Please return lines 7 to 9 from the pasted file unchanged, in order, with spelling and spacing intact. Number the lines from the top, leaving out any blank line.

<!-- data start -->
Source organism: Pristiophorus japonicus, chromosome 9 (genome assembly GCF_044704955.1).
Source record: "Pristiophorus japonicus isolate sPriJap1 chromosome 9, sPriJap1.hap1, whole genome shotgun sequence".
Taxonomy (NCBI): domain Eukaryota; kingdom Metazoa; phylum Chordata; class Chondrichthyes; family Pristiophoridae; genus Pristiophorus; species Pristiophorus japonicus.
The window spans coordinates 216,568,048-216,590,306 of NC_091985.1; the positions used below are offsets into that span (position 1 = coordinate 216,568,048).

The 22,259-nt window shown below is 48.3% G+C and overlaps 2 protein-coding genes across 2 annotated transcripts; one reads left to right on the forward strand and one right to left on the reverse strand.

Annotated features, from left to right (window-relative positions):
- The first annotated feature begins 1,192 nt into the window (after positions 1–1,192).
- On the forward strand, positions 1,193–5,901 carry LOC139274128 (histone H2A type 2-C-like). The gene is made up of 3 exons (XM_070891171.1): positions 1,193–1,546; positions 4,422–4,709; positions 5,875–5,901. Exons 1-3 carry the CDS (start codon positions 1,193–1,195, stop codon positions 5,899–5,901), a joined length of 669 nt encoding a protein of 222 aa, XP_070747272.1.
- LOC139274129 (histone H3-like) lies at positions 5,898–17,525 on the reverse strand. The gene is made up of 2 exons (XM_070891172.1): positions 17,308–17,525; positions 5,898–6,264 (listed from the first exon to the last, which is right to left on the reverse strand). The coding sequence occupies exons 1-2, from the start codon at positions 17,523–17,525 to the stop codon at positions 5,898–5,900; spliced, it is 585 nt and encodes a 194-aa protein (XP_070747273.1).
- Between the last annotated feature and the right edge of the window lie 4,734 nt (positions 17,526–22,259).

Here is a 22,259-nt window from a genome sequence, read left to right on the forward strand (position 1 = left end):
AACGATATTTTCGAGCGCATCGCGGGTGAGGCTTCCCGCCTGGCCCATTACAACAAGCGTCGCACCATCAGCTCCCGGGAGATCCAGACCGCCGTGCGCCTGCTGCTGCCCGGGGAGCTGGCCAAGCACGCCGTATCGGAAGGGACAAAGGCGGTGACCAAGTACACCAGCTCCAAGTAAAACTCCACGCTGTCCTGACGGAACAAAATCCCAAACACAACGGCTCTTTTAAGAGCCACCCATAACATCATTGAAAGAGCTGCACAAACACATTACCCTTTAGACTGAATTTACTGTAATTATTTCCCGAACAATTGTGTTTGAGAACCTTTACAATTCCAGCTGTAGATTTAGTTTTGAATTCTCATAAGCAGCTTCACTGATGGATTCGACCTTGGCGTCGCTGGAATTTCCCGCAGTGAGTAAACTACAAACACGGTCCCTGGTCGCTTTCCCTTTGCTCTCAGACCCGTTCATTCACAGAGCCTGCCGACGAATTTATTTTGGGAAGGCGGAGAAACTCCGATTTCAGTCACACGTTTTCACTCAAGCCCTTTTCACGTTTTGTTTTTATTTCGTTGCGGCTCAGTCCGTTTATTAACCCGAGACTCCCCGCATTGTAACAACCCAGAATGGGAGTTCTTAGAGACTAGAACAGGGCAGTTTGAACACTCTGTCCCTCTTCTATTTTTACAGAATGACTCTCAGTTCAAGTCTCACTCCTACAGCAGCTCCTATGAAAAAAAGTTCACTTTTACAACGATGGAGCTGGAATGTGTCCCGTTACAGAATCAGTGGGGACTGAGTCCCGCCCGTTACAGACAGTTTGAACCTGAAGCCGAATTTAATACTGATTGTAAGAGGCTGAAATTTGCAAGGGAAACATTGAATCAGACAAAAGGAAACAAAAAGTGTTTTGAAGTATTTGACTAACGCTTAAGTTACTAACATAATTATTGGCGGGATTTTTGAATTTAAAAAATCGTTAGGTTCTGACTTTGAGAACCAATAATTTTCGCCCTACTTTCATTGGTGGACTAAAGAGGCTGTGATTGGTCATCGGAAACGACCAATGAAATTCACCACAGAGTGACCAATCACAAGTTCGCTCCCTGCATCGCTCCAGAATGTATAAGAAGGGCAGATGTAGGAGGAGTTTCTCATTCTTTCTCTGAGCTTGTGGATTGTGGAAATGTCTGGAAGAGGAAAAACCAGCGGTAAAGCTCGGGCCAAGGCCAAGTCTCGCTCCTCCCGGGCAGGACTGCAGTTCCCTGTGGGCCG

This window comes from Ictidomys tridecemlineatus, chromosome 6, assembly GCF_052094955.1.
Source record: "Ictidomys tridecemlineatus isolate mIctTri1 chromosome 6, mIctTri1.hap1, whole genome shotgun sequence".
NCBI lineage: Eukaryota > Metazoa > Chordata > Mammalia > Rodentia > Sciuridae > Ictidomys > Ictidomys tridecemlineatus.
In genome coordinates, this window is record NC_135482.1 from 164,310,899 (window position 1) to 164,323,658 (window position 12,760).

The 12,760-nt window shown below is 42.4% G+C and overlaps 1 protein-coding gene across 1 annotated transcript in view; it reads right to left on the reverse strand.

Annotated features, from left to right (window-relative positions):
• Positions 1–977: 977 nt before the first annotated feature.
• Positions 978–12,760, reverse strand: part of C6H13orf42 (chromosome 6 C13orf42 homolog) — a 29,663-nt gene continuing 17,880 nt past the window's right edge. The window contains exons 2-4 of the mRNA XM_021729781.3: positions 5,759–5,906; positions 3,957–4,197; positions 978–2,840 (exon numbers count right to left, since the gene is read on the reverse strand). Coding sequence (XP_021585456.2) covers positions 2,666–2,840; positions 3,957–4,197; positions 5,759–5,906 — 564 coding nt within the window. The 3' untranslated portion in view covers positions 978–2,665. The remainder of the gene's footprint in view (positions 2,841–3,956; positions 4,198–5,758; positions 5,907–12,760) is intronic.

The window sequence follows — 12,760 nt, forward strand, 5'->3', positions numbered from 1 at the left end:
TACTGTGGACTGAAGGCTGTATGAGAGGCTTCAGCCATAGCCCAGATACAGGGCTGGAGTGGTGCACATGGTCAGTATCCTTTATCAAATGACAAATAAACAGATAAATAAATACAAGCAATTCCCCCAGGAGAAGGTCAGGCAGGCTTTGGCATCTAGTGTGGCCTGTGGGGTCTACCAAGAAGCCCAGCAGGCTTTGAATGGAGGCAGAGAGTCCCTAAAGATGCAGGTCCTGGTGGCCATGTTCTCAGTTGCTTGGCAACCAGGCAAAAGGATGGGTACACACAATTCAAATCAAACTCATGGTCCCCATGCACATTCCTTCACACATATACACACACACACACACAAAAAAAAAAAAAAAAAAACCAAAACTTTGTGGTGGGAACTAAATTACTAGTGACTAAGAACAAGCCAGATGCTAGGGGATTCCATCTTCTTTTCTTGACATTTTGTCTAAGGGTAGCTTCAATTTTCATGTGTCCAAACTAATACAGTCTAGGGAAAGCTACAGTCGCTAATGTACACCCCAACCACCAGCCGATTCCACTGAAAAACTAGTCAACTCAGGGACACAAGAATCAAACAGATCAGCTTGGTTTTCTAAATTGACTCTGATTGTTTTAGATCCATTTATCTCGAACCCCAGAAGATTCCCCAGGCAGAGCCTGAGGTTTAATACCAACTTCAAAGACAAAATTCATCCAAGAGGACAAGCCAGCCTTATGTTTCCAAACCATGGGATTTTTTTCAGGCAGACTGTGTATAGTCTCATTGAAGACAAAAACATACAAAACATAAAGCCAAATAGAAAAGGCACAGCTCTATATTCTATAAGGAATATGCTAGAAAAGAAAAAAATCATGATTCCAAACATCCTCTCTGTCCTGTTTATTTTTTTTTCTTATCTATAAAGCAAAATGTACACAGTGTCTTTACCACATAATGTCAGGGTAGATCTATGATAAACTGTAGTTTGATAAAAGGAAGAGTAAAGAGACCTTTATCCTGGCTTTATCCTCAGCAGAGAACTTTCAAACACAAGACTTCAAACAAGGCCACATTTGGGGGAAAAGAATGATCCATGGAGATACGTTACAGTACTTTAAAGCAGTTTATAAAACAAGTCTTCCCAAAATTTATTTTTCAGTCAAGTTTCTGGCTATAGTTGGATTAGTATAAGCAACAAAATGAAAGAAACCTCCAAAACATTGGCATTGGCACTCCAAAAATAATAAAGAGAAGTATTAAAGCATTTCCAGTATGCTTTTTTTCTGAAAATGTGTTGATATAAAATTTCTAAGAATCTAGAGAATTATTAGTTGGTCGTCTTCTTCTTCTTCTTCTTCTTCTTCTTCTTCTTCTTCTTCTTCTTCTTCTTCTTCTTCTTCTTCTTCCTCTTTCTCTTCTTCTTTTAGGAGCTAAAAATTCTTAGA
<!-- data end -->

- The first annotated feature begins 1,192 nt into the window (after positions 1–1,192).
- On the forward strand, positions 1,193–5,901 carry LOC139274128 (histone H2A type 2-C-like). The gene is made up of 3 exons (XM_070891171.1): positions 1,193–1,546; positions 4,422–4,709; positions 5,875–5,901. Exons 1-3 carry the CDS (start codon positions 1,193–1,195, stop codon positions 5,899–5,901), a joined length of 669 nt encoding a protein of 222 aa, XP_070747272.1.
- LOC139274129 (histone H3-like) lies at positions 5,898–17,525 on the reverse strand. The gene is made up of 2 exons (XM_070891172.1): positions 17,308–17,525; positions 5,898–6,264 (listed from the first exon to the last, which is right to left on the reverse strand). The coding sequence occupies exons 1-2, from the start codon at positions 17,523–17,525 to the stop codon at positions 5,898–5,900; spliced, it is 585 nt and encodes a 194-aa protein (XP_070747273.1).